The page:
The downside of life as a student: no paycheck. The upside: sinfully long vacations.
How to fill these delicious winter days?
1) Shows at the Paramount
The majestic Paramount is just one of several concert halls and music venues along the downtown mall in Charlottesville. I had never attended a show there, but my friend Jinna lured me along with tantalizing thoughts of "The Nutcracker Ballet." We had hoped to snag half-price student tickets, which are reportedly freed up 45 minutes before the show. Alas, this particular show was exempt from that sweet deal, but I believe the offer is good to go for most events. (Upcoming: screenings of shows at the Metropolitan Opera.)
I won't go into the drawn-out details here, but the ballet was sold out. Jinna, a New York-savvy art girl, managed to finagle us two seats, anyway! The elegant hall feels intimate; even the last row has a closeness that cavernous Broadway venues can't match.
2) Shows at Live Arts
Live Arts theater is Charlottesville's answer to New York's black box off-Broadway venues. Again, I had no idea what to expect. According to the online diagram, seats ring the stage from all sides, and another few rows overlook the stage from the balcony. Undecided on which seats to pick, I journeyed down to the box office to ask advice (and avoid the online order charge). Turns out that there is not a bad seat in the house — the venue is positively tiny!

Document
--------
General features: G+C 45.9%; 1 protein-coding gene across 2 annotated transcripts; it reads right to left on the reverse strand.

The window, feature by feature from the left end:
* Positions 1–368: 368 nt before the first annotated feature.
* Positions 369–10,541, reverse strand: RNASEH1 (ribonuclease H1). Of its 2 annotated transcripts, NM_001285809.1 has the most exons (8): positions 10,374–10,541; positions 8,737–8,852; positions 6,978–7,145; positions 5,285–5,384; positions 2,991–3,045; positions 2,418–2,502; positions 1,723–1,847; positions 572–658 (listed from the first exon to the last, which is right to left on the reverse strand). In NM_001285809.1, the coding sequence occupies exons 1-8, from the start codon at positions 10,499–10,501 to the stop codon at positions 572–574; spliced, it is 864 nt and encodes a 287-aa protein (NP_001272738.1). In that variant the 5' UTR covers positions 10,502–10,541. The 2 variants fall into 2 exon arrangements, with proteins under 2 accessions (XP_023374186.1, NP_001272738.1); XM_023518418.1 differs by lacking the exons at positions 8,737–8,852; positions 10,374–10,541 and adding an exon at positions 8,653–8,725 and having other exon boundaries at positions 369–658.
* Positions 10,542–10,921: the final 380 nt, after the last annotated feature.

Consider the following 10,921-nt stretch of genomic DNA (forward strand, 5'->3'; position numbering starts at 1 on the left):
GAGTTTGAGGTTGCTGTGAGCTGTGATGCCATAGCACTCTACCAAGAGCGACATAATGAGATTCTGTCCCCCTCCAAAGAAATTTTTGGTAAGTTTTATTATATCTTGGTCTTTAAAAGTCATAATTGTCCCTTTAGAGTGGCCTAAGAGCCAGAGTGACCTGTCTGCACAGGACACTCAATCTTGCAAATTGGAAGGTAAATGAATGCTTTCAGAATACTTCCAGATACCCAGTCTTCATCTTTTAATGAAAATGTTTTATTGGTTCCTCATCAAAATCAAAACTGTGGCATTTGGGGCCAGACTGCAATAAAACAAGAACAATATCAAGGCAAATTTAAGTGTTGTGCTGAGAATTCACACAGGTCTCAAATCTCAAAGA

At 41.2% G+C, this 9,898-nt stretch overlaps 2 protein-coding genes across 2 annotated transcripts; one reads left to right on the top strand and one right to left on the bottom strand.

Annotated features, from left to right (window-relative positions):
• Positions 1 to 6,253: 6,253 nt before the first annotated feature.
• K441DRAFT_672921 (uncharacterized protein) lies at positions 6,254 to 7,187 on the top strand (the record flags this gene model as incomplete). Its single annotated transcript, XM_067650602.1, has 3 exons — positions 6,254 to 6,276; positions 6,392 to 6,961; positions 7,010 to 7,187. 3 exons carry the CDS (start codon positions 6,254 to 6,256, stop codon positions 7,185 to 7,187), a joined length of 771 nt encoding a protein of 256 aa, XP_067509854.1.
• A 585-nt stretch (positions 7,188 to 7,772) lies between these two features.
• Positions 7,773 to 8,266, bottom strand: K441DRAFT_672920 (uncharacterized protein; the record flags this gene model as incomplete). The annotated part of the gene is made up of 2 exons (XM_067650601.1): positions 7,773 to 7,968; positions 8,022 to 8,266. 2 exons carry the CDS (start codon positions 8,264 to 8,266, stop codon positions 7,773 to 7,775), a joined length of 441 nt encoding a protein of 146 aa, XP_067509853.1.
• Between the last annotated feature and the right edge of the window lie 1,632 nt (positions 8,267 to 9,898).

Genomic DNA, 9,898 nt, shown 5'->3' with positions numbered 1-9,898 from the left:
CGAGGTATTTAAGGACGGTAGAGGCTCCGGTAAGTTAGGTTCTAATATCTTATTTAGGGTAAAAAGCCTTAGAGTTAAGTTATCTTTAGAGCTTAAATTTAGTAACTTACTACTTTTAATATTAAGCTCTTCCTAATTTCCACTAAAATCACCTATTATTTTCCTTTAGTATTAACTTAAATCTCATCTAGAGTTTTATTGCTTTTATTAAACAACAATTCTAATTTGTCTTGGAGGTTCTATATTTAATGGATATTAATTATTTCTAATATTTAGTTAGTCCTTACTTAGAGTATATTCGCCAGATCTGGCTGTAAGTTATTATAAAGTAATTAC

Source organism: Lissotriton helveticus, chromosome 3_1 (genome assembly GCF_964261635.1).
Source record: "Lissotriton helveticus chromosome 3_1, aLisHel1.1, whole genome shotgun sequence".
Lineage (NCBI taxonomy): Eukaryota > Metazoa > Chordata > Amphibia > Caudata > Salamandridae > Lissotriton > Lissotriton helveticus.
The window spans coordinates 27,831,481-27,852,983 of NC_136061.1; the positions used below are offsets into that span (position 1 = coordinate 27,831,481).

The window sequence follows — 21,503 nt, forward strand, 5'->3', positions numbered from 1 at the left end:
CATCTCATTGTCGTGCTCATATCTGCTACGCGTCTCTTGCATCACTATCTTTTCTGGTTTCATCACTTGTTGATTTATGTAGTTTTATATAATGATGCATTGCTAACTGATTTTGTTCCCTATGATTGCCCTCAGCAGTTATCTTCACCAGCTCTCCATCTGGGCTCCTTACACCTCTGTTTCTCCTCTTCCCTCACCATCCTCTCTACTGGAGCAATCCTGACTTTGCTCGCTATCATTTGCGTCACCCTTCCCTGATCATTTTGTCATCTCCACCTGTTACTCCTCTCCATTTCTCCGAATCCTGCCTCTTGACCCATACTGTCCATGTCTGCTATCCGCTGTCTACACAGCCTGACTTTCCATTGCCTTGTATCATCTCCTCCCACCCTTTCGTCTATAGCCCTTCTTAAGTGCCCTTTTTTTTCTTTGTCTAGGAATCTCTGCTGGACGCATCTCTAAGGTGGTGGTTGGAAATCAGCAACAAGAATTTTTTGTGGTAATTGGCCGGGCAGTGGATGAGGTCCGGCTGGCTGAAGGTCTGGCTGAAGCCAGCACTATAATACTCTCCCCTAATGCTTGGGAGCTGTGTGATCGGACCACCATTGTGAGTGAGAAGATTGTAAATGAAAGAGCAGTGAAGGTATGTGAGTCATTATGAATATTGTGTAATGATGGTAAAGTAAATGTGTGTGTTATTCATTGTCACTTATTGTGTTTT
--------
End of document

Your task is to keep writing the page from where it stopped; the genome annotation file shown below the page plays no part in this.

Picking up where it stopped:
We saw "The Drowsy Chaperone," a hilarious spoof on old-timey Broadway musicals. (Apparently, it won five Tony Awards in 2007. Who knew?) A magnificent cast and crew of volunteers put on a riot of a show, complete with catchy tunes and even tap-dancing. It plays through Jan. 16, and Jan. 5 and 12 are Pay-What-You-Can nights. Mark your calendars now!
3) Wonderful U.S. Army Band concerts (free!)
This idea requires a jaunt northward to D.C., but the U.S. Army Band (and all the military ensembles) is well worth the trek. We caught the U.S. Army Band at DAR Constitution Hall, a magnificent concert hall in downtown D.C., for its annual holiday performance. The price was an amazing $0, though I would have gladly paid much more for the fine orchestra music, the singing, and the silly moments with Frosty the Snowman, Rudolph, and The Grinch.
The concerts go on throughout the year, including summer shows on the Capitol. Check out the Army Band's calendar here.